12 Inventions By Muslims That Shaped The Modern World

There are a disturbing number of people looking to spread hate towards the more than 1.6 billion Muslims who inhabit this planet. Like all prejudice of this kind, these calls are unfounded. The truth is that despite the nefarious actions of a few, Islam has a long and rich history of promoting social and scientific progress. Here are just a few of the many ingenious inventions that Muslims have given the world.

1. Coffee

It’s hard to imagine Western culture without coffee. This caffeinated beverage fuels the world and has long been a symbol of free thought. During the Enlightenment Era, the great thinkers who built the foundation for modern science and democracy congregated in coffee shops. And none of this would be possible without the Muslims of the Arab world.

Historians believe that coffee first originated in Ethiopia, and was later popularized in the Arabian Peninsula. It is here that the first coffee houses began to develop. Muslim merchants are also credited without introducing the drink to Europe.

2. Surgery

The Muslim doctor Abu al-Kasim is one of the most important physicians in history and is the father of modern surgery. Not only did he author dozens of books on medicine and invent new methods of treatment for the ear, esophagus, and urethra, but he was also an advocate for social justice. He stressed the importance providing medical care to all patients, regardless of their social standing.

3. Universities

More than a thousand years before women were allowed to attended universities in the United States, a Muslim woman started the first degree-granting university in the world. Islam has a long tradition of valuing both religious and secular education. In the earliest days, Mosques served as places of learning and of worship. Eventually, communities created separate institutions for learning, known as madrasas. These developed into the world’s first universities, where students could select a concentration and learn from experts.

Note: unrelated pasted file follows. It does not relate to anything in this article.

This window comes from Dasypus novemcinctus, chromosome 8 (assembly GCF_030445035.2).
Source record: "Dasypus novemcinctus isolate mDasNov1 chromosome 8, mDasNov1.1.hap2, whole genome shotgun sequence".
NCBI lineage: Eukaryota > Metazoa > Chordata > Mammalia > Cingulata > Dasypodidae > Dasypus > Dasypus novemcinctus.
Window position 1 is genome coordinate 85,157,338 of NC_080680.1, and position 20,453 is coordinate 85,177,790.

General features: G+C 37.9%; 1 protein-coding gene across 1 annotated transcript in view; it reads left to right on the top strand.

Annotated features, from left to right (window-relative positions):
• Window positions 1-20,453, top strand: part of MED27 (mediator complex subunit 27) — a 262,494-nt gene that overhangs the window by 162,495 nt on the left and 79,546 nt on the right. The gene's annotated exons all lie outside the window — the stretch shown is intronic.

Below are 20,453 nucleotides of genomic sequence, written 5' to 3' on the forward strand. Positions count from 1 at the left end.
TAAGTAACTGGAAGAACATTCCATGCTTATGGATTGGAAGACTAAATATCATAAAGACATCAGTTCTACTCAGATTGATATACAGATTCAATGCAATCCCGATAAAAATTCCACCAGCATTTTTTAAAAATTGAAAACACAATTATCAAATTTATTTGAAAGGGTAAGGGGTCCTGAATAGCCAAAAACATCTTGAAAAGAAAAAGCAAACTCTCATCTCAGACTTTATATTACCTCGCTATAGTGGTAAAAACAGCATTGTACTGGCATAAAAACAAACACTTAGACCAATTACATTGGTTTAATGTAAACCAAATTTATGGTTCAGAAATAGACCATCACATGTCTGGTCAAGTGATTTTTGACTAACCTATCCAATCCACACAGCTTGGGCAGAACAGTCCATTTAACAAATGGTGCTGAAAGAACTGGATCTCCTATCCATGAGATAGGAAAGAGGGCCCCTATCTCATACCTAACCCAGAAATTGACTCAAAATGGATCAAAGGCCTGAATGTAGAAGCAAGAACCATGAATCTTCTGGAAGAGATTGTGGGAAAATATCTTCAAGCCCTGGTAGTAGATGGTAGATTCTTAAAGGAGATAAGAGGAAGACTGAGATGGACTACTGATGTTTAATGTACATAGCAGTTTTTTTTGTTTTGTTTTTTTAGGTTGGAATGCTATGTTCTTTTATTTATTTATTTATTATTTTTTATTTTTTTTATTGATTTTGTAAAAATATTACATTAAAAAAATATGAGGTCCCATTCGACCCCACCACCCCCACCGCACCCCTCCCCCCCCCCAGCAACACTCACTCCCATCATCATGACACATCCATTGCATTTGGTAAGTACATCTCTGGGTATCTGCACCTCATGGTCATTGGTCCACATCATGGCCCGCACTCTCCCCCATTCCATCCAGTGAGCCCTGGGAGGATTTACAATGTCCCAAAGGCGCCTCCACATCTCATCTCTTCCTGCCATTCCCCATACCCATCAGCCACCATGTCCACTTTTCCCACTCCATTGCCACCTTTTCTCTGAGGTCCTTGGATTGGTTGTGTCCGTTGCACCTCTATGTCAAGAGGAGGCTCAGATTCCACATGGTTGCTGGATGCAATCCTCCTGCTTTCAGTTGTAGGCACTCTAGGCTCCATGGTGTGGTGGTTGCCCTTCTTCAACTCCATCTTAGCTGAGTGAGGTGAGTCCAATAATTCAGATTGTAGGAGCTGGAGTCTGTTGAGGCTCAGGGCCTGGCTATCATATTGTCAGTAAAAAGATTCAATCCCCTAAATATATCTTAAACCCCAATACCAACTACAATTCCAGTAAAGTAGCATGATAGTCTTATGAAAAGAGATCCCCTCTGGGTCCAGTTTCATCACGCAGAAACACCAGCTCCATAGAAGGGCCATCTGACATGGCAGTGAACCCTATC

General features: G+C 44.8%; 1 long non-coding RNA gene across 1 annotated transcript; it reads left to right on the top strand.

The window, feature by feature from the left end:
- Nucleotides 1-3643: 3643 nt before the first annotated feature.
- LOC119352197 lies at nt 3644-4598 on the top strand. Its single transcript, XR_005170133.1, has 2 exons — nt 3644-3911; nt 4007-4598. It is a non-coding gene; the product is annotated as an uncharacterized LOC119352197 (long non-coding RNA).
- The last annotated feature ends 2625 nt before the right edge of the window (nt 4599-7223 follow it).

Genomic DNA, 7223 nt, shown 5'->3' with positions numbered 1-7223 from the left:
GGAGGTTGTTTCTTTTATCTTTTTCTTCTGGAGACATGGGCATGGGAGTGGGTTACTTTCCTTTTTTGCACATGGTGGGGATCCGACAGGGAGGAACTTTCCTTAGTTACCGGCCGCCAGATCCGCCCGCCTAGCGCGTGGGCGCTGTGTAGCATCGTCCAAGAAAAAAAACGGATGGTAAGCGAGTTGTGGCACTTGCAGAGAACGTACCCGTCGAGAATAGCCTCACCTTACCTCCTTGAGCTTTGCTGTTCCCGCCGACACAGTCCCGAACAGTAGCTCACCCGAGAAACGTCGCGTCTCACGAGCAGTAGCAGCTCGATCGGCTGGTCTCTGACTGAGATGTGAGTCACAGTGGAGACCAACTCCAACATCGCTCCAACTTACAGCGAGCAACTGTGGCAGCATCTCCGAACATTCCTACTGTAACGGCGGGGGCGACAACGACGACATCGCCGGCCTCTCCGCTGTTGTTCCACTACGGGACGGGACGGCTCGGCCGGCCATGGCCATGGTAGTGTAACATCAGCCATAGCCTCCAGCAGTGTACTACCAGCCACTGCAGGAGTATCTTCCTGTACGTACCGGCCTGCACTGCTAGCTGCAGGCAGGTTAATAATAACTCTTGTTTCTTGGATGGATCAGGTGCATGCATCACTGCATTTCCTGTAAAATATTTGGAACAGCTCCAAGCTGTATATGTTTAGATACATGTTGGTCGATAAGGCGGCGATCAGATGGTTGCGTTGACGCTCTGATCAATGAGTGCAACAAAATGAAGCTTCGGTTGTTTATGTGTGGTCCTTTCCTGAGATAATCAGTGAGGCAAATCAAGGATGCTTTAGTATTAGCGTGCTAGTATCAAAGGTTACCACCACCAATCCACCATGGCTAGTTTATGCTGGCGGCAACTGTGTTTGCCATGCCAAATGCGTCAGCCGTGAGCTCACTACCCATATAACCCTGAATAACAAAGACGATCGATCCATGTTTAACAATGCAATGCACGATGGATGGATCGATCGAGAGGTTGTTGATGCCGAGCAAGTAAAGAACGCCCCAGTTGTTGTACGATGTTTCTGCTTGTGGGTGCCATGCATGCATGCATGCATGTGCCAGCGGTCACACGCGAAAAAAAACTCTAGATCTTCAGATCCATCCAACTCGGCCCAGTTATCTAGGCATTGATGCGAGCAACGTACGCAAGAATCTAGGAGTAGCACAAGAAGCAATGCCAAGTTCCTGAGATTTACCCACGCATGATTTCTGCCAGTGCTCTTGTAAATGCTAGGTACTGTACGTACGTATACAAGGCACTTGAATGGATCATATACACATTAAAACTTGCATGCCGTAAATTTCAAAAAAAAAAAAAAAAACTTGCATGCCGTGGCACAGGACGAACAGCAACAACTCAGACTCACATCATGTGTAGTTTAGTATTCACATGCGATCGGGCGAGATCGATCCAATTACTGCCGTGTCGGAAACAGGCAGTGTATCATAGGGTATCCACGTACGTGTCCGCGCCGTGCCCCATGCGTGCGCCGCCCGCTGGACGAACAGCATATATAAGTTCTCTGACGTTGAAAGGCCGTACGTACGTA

Teachers and students traveled from across the region to study, and qualified students were given a ijaza, the first formal degrees. Universities spread all across the Muslim world long before early European Universities such as Oxford ever adopted the tradition.

4. Algebra

Algebra is the study of mathematical symbols that enables much of modern mathematics. While the earliest work in Algebra is attributed to the ancient Babylonians, Muhammad Ibn Musa Al-Khwarizmi is often considered the single most important contributor to the field. It’s through his work that Algebra was introduced to the Western world. Al-Khwarizmi served in Baghdad as court astronomer to Al-Mamun, a famous Muslim patron of the sciences.

5. Hospitals

While people have been treating their sick since before civilization, there have not always been institution designated to providing professional medical care. The early Caliphs built the first hospitals, known as Bimaristans, where patients could seek treatment for their ailments. Many of the basic organizational features of the modern hospital were developed at this time.